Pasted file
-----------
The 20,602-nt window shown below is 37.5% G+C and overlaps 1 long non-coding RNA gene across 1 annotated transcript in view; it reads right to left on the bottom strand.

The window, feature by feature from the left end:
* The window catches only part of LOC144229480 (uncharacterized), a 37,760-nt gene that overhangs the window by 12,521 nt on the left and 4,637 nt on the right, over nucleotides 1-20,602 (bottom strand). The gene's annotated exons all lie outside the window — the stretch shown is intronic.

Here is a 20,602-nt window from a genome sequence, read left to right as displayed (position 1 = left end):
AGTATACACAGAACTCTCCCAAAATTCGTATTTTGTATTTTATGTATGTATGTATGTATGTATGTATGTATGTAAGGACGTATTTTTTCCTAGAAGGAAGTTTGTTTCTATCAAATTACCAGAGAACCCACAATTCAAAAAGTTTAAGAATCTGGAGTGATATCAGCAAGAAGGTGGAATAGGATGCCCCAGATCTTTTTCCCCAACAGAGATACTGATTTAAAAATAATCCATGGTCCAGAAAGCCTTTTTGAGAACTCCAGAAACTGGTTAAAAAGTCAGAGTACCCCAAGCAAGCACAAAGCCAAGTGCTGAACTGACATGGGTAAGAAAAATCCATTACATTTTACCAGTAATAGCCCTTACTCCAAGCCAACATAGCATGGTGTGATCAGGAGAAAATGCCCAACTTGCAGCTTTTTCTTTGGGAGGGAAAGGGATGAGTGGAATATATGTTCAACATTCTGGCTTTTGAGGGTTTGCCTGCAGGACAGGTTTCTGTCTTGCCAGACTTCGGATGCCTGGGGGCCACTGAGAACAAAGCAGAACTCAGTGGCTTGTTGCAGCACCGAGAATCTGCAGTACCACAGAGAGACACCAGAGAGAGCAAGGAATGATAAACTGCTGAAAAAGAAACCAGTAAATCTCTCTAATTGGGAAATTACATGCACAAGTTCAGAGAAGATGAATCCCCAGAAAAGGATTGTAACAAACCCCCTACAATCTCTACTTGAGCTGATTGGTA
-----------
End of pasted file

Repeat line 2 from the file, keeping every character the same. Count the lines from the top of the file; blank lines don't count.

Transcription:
The window, feature by feature from the left end: